The COVID-19 pandemic has had a discernible impact on how patients are able to access assistance for mental health… https://t.co/LYzLsFPme2
ASHM Report Back
Clinical posts from members and guests of the Australasian Society for HIV, Viral Hepatitis and Sexual Health Medicine (ASHM) from various international medical and scientific conferences on HIV, AIDS, viral hepatitis, and sexual health.
Human T-lymphotropic virus
The first ASHM conference symposium on HTLV-1 proved extremely insightful, as to date I had very limited exposure and education related to it.
Numerous speakers provided comprehensive talks on this largely neglected topic. Two back to back session from Graham Taylor (imperial college London( and Fabiola Martin (University of Queensland) provided a great overview of the topic.
Like HIV, HTLV-1 is a retrovirus, however rather than triggering cell death, HTLV-1 triggers Tcells to proliferate. Where there is cell proliferation there is risk of mutations and malignancy. The virus is transmitted sexually, vertically and through blood exposure. 95% of those exposed are asymptomatic, however the virus may cause a HTLV-1 inflammatory syndrome characterized primarily by myelopathy. It also can eventually cause T cell leukemias/ lymphomas (emphasizing the importance of monitoring LDH and lymphocytes). Median age of onset of symptoms is 48, though its usually 7 years before patient present.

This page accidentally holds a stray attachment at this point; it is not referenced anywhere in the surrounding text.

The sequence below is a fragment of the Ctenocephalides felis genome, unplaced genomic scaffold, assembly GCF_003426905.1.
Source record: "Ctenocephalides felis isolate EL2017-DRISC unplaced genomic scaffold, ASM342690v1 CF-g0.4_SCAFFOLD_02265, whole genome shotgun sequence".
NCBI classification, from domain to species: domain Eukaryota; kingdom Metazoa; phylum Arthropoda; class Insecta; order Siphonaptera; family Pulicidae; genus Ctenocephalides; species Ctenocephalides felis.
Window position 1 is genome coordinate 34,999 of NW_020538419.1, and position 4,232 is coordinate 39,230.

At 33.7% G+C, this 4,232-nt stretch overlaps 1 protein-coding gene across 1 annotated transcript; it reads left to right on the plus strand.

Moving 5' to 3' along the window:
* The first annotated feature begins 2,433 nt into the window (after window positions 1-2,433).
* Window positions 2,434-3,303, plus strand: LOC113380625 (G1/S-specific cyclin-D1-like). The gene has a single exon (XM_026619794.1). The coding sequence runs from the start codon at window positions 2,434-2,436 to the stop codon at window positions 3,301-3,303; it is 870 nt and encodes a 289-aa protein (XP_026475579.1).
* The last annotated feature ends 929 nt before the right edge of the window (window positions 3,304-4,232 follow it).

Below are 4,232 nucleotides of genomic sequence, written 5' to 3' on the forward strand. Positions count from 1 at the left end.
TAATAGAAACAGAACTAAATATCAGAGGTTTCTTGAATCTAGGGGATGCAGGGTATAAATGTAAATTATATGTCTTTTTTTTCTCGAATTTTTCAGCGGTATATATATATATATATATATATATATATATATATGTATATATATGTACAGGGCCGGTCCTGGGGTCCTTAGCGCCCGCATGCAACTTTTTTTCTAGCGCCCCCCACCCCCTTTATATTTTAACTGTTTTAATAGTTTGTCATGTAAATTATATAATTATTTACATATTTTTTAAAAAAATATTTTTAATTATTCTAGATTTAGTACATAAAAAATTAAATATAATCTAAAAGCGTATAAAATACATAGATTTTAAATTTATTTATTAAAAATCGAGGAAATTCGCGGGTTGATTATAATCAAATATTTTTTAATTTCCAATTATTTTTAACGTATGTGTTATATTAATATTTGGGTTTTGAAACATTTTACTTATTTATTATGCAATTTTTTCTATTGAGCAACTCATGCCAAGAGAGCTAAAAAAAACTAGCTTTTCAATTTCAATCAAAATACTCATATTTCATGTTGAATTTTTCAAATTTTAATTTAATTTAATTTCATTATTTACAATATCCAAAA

In terms of treatment steroids have shown improvement in the short term (though usually benefit does not persist beyond 4 wks. More recent studies suggest a role for steroid sparing agents with one showing at 48wks slight improvement in spasticity, walk tests, CSF VL and no increase in VL in the blood. Other more promising agents include AZT (for unclear reasons) in combination with interferon, and in Japan monoclonal antibodies to ccr4.
My take home message from this is in patients from endemic areas who present with a myelopathy, a HTLV-1 should be part of my routine work up.